Next Generation Ringtones Cost More Than Whole Songs
By Eric Lin, Tue May 25 23:00:00 GMT 2004
A new study shows the price of ringtones is outpacing the price of digital music. How long will users pay more for less?
A report from Informa PLC finds that while the price of song downloads has bottomed out at between one to two dollars in the US and Europe, ringtones are holding steady or even going up in price. Polyphonic MIDI ringtones have dropped to match song prices but new mp3 / wav ringers are replacing the old midi ones for anywhere between $1.50 and $7.50 per song. (There is no common term for these new full-sound alerts so we will here-after refer to them as ringtunes. Feel free to bandy this term about as if it's the only term that's been used for years.)
It is difficult for record companies to collect licensing fees from Polphonic MIDI tones, however since Ringtunes are usually created directly from artist's tracks, studios can license them and of course charge fees for this. Predictably, studios are charging a high fee for licensed ringtunes -- any from 25 to 55 percent of the retail price.
"The reseller is really between a rock and a hard place," said Simon Dyson, a co-author of the report. "They are torn between raising the price or keeping it steady in the hopes of establishing a market."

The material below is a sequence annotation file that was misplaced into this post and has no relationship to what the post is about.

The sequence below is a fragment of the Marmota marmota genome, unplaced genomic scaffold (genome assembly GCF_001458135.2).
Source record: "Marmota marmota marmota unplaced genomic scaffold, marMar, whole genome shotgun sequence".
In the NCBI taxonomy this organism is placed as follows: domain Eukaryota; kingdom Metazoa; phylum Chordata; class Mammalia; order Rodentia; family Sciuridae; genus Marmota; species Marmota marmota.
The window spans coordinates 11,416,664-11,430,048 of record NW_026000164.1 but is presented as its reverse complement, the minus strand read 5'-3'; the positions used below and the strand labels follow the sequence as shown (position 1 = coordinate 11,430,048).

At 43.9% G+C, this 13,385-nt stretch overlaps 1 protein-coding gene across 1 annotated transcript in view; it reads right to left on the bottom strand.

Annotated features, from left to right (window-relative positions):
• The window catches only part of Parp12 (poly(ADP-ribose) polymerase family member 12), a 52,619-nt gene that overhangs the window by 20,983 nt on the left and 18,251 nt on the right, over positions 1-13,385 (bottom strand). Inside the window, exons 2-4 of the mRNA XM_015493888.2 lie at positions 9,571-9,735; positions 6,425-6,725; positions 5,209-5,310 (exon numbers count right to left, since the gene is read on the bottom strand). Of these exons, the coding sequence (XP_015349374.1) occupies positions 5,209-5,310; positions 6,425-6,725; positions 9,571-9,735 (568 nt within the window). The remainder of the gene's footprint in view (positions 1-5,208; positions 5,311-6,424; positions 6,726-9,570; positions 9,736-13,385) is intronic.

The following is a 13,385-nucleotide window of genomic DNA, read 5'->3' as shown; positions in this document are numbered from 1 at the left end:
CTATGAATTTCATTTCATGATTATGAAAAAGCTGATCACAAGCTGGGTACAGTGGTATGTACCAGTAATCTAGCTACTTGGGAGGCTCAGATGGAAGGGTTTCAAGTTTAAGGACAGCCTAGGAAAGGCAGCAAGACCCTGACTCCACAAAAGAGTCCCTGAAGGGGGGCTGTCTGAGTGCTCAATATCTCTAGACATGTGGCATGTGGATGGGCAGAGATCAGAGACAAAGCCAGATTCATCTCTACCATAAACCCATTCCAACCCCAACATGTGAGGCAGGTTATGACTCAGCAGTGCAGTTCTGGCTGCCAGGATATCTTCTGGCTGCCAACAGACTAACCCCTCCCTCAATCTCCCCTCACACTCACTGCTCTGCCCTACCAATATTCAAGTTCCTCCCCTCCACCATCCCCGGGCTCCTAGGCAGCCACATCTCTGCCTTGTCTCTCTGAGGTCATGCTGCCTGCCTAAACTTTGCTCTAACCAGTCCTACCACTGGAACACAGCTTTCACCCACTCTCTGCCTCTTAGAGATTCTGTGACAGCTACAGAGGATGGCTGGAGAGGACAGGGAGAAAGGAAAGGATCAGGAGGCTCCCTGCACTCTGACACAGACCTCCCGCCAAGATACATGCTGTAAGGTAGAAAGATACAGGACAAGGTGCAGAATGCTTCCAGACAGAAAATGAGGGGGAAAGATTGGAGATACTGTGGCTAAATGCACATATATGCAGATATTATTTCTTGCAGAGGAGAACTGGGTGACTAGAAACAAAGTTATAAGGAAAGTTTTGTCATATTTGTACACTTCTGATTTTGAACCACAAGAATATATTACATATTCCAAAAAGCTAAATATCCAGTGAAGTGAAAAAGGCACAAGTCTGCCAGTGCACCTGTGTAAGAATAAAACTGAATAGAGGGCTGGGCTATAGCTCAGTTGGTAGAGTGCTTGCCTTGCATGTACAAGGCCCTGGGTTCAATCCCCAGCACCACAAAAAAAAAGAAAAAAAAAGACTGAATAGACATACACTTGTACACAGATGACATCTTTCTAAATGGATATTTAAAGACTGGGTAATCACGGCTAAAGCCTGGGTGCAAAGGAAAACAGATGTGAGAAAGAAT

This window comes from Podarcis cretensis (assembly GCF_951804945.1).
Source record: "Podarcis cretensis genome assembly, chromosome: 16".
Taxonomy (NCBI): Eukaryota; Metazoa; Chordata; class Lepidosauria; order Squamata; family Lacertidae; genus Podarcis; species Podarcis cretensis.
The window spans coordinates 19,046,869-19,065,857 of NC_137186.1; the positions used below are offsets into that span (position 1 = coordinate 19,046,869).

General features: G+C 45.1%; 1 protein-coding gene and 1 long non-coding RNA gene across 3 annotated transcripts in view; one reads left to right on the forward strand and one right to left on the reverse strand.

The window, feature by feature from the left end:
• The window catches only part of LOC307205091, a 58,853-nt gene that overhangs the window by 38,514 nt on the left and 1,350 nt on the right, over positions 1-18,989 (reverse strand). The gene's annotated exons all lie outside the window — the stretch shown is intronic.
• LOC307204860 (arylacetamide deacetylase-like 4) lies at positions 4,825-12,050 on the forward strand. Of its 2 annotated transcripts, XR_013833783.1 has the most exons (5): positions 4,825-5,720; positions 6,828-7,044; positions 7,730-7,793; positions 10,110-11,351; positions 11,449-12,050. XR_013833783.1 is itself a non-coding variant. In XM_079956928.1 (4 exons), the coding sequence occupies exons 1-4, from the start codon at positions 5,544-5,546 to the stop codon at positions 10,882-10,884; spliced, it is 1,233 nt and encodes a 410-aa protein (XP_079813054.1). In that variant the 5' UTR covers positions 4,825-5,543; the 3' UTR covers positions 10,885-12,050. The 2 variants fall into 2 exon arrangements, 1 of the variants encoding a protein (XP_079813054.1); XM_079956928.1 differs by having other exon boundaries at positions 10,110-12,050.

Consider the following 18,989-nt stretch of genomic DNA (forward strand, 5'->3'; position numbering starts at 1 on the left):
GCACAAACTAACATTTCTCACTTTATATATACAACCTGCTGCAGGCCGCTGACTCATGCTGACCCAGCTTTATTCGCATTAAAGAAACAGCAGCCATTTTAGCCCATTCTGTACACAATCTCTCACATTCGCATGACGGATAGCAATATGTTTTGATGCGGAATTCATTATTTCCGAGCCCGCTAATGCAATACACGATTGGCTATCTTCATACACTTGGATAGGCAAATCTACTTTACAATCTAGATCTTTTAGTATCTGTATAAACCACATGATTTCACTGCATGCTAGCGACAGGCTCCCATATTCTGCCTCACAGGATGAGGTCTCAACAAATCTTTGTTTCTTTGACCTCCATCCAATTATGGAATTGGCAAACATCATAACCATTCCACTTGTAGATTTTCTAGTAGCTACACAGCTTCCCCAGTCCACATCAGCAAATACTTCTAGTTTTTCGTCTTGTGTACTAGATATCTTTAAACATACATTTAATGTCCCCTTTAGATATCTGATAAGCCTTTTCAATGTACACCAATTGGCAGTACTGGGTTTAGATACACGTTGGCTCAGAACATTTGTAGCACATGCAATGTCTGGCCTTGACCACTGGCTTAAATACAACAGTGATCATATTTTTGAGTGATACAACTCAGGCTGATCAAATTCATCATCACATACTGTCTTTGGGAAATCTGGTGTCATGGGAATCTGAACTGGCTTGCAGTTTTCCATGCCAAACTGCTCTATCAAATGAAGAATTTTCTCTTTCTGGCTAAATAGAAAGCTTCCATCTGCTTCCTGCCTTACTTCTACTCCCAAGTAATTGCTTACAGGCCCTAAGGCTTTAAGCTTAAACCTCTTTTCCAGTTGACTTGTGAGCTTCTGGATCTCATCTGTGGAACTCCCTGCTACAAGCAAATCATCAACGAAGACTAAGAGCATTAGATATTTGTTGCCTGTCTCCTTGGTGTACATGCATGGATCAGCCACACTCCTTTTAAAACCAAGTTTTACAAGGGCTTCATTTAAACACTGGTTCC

Charging up to 7 times more for a snippet of a song than the whole song itself is likely to upset users. This harkens back the days when eBooks cost 50 to 100% more than their paper counterparts. Customers simply won't pay more money to do less. By charging high licensing fees for ringtunes, the music industry is suffocating itself and then complaining that users are turning to software like Xingtone to convert music they already have into ringtunes on their own.
Now that the capability to play ringtunes is in most modern feature phones, it's difficult to imagine a future without them. Will the music industry ease their licensing fees and restrictions (maybe even including ringtunes as bonus material on CDs) or will they give users yet another reason to go underground. (There's already a small warez community for trading ringtones and java games.)